What is the difference between JDK and JRE?

2021-6-3 anglehua

What is the difference between JDK and JRE?

What are their roles and when should I use one or the other?

The JRE is the Java Runtime Environment. It is a package of everything necessary to run a compiled Java program, including the Java Virtual Machine (JVM), the Java Class Library, the java command, and other infrastructure. However, it cannot be used to create new programs.

The JDK is the Java Development Kit, the full-featured SDK for Java. It has everything the JRE has, but also the compiler (javac) and tools (like javadoc and jdb). It is capable of creating and compiling programs.

Usually, if you only care about running Java programs on computer you will only install the JRE. It's all you need. On the other hand, if you are planning to do some Java programming, you need to install the JDK instead.

Sometimes, even if you are not planning to do any Java development on a computer, you still need the JDK installed. For example, if you are deploying a web application with JSP, you are technically just running Java programs inside the application server. Why would you need the JDK then? Because the application server will convert JSP into Java servlets and needs to use the JDK to compile the servlets. I am sure that there are more examples.

The answer above (by Pablo) is very right. This is just additional information.

The JRE is, as the name implies, an environment. It's basically a bunch of directories with Java-related files, to wit:

  • bin/ contains Java's executable programs. The most important is java (and for Windows, javaw as well), which launches the JVM. There are some other utilities here as well, such as keytool and policytool.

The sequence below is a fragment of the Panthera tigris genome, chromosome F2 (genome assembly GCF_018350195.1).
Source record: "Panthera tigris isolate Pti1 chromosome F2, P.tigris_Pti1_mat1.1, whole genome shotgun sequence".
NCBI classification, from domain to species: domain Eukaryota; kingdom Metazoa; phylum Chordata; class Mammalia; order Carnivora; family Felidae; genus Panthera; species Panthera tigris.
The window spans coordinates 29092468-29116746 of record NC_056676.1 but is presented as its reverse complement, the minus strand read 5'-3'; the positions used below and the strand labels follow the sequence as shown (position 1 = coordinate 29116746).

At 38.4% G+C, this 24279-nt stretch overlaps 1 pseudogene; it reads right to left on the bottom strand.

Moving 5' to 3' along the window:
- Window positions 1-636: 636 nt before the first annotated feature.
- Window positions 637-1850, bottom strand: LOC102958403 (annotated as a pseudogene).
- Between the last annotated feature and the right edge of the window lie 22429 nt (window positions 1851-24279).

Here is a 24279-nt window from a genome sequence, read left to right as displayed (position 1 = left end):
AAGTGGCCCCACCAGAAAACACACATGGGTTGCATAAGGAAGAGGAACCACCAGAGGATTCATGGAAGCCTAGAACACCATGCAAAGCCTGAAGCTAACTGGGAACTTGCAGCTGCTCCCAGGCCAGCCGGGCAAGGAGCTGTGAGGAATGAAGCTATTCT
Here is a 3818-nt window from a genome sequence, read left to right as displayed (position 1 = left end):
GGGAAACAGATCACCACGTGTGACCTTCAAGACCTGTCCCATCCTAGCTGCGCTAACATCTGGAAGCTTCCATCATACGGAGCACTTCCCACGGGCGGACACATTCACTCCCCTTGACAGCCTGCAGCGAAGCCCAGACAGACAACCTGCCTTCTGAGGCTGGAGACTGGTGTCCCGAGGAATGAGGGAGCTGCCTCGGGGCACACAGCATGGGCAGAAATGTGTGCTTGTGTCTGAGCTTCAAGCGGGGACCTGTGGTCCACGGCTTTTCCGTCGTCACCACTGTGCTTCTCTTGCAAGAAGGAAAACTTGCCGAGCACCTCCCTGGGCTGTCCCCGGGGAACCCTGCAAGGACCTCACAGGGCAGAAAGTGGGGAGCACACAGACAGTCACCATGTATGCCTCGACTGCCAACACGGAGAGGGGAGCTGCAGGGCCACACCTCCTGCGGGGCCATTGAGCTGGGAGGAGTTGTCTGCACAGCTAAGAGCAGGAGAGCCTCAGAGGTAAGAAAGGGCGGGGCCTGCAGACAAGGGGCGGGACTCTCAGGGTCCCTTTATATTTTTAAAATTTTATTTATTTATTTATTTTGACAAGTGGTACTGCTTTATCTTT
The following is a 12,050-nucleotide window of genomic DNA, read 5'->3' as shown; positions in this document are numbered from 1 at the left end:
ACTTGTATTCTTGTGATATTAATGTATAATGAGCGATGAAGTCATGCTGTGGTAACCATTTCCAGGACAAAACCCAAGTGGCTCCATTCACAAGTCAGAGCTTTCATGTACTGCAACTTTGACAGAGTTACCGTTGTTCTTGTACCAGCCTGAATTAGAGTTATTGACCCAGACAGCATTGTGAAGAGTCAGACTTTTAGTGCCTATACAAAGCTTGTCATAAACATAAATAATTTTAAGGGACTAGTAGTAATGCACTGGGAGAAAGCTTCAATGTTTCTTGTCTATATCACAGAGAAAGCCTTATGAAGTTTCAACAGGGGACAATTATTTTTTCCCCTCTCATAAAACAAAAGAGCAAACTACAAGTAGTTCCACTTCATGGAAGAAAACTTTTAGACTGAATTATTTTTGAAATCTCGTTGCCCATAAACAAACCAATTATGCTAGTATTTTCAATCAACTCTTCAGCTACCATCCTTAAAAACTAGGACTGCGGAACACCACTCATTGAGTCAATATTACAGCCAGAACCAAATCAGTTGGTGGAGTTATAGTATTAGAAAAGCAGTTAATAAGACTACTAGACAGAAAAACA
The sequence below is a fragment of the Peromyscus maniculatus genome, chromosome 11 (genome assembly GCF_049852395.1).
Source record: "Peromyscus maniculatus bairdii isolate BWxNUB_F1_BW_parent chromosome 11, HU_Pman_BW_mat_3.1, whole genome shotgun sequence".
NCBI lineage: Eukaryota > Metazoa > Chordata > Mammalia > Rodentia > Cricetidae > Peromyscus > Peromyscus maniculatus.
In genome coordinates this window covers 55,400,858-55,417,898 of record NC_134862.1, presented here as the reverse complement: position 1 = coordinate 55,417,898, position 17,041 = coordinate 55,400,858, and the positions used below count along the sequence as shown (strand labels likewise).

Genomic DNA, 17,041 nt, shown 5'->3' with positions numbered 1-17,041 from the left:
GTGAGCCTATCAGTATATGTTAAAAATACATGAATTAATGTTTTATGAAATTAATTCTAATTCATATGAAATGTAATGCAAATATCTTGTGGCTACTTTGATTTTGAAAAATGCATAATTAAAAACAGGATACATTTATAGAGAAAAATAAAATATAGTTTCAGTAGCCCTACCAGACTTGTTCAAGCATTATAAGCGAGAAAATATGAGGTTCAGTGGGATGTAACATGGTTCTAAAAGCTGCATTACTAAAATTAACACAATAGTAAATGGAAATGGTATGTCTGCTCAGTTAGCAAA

• conf/ holds user-editable configuration files for Java experts to play with.
  • lib/ has a large number of supporting files: some .jars, configuration files, property files, fonts, translations, certs, etc. – all the "trimmings" of Java. The most important is modules, a file that contains the .class files of the Java standard library.
  • At a certain level, the Java standard library needs to call into native code. For this purpose, the JRE contains some .dll (Windows) or .dylib (macOS) or .so (Linux) files under bin/ or lib/ with supporting, system-specific native binary code.

The JDK is also a set of directories. It is a superset of the JRE, with some additions:

  • bin/ has been enlarged with development tools. The most important of them is javac; others include jar, javadoc and jshell.
  • jmods/, which holds JMOD files for the standard library, has been added. These files allow the standard library to be used with jlink.


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